Net neutrality and broadband expansion possible under Biden presidency

Of the many changes expected to come about in a Biden presidency, tech industry watchers are expecting a return to net neutrality and broadband access, reinstating Obama-era rules that allowed the FCC to punish companies that try to block, throttle or force consumers to pay for broadband service. Mr. Biden has also laid out a plan to invest $20 billion in broadband infrastructure, not only to support the tech industry, but as an integral part of his pandemic response plan, supporting remote working, remote learning, distance medicine and access to other technologies.

(Protocol)

Trump lawsuit site to report rejected votes leaked voter data

The website, called DontTouchTheGreenButton.com was launched by the Trump campaign in relation to the recently filed Arizona “rejected votes” lawsuit. The data leaked included voters’ names, addresses, and a unique identifier, however, reports have surfaced of users alleging the website has SQL Injection flaws that make it possible to collect a voter’s SSN and date of birth. The website was in support of a lawsuit filed by Trump’s re-election campaign and the RNC alleging polling officials in Maricopa County had incorrectly rejected in-person votes on Election Day, by misusing a mechanical feature (a green button) on the voting machines.

(Bleeping Computer)

Facebook releases disinformation probation policy

In its latest move to slow the spread of disinformation and attempts to undermine the legitimacy of the U.S. election, Facebook has launched a policy in which any group, public or private, that has too many posts that violate its community standards will be forced into a 60-day probation period in which administrators and moderators will approve each submission manually, with no appeal or override options. Facebook will also shut groups down completely if its moderators repeatedly allow too many offending posts. The change is intended to make the volunteers who run groups more responsible for what happens inside them.

(Washington Post)

Apple patches three actively exploited zero‑day flaws in iOS

The bugs were discovered by Google’s internal Threat Analysis Group, which, as we reported last week, also discovered zero-day flaws in its own products including Chrome for Android. The Apple devices impacted by this outbreak include iPhone 6s and later, iPod touch 7th generation, iPad Air 2 and later, and iPad mini 4 and later. The patches have been released and updates are available through automatic and manual options.

(WeLiveSecurity)

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20 million Bigbasket user records available on the dark web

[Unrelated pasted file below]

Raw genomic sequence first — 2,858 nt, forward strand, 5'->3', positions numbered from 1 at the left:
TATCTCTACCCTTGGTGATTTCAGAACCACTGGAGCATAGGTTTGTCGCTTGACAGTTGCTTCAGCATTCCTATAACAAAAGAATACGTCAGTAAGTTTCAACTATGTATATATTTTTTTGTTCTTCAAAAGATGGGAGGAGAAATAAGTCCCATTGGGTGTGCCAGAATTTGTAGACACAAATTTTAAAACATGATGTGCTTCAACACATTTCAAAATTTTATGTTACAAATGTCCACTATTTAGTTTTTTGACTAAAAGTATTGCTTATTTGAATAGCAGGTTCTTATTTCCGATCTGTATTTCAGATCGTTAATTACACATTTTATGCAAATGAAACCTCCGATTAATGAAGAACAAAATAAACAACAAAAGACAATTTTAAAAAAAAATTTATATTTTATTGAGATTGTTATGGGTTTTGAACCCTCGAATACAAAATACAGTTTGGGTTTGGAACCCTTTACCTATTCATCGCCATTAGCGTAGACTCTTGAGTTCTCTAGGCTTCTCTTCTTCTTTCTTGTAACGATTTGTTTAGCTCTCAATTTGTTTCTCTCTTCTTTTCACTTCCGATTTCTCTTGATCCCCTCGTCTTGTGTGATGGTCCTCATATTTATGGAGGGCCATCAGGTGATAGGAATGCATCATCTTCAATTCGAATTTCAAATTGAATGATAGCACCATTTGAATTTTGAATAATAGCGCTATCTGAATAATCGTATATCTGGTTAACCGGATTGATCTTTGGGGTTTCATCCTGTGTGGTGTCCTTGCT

India’s prominent online grocery store co-founded by the Alibaba Group says the breach, which includes names, email IDs, password hashes, phone numbers, addresses, dates of birth, location, and login IP addresses, occurred on October 14. Cyber intelligence firm Cyble states that the 15 gigabyte package is being offered for sale in a cybercrime marketplace for $40,000. Public disclosure of the breach was made November 7.

(Security Affairs)

Many websites will stop working on older Android versions in 2021

Let’s Encrypt, one of the world’s leading certificate authorities, used by approximately 30% of all web domains uses a root certificate that is included in all browsers and operating systems and has been cross-signed with that used in Windows, macOS, Android, and most other software platforms for years. This relationship expires on September 1st, 2021. This means that Many websites could encounter issues or fail to load if the proper certificates aren’t installed on older Android devices next year. Let’s Encrypt states that the only workaround for legacy Android devices is to install the Firefox browser.

(AndroidPolice)

Yahoo Mail discontinues automatic email forwarding for free users

Verizon, the company that owns Yahoo Mail, cites security concerns, especially spammers, for the closure, which will happen on January 1, 2021. Yahoo Mail users who still want to use automatic email forwarding will have to sign up for Yahoo Mail Pro, which costs $34.99 per year, or $3.49 a month. Hackers who breach email accounts often add their own email addresses as an automatic email forwarding rule to receive carbon copies of all messages a victim receives.

(ZDNet)

Windows 10, iOS, Chrome, and others fall at China’s top hacking contest

Many of today’s top software programs have been hacked using new and never-before-seen exploits at this year’s edition of the Tianfu Cup — China’s largest and most prestigious hacking competition. Fifteen teams of hackers participated. Contestants had three tries of five minutes each to hack into a selected target with an original exploit, winning prize money for each successful hack. Successful exploits were confirmed against iOS 14, Samsung Galaxy S20, Windows 10, Ubuntu, Chrome, Safari, Firefox, Adobe PDF Reader, and others.

(ZDNet)